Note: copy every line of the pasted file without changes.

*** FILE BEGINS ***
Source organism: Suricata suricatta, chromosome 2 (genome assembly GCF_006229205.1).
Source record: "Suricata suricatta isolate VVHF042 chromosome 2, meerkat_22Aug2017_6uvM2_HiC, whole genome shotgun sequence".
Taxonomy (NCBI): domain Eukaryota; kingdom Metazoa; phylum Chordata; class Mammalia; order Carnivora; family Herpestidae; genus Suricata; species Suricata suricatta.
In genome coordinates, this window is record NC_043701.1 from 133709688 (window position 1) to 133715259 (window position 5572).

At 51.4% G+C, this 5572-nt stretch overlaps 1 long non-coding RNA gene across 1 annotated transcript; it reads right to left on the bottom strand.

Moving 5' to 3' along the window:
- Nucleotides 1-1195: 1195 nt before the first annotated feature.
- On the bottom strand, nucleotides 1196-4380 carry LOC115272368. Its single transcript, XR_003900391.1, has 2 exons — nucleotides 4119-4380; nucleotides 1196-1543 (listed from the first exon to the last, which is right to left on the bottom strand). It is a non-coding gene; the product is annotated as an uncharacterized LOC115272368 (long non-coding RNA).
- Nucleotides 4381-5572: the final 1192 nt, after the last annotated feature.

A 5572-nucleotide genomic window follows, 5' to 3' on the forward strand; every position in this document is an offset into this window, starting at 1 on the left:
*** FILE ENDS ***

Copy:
Source organism: Suricata suricatta, chromosome 2 (genome assembly GCF_006229205.1).
Source record: "Suricata suricatta isolate VVHF042 chromosome 2, meerkat_22Aug2017_6uvM2_HiC, whole genome shotgun sequence".
Taxonomy (NCBI): domain Eukaryota; kingdom Metazoa; phylum Chordata; class Mammalia; order Carnivora; family Herpestidae; genus Suricata; species Suricata suricatta.
In genome coordinates, this window is record NC_043701.1 from 133709688 (window position 1) to 133715259 (window position 5572).

At 51.4% G+C, this 5572-nt stretch overlaps 1 long non-coding RNA gene across 1 annotated transcript; it reads right to left on the bottom strand.

Moving 5' to 3' along the window:
- Nucleotides 1-1195: 1195 nt before the first annotated feature.
- On the bottom strand, nucleotides 1196-4380 carry LOC115272368. Its single transcript, XR_003900391.1, has 2 exons — nucleotides 4119-4380; nucleotides 1196-1543 (listed from the first exon to the last, which is right to left on the bottom strand). It is a non-coding gene; the product is annotated as an uncharacterized LOC115272368 (long non-coding RNA).
- Nucleotides 4381-5572: the final 1192 nt, after the last annotated feature.

A 5572-nucleotide genomic window follows, 5' to 3' on the forward strand; every position in this document is an offset into this window, starting at 1 on the left: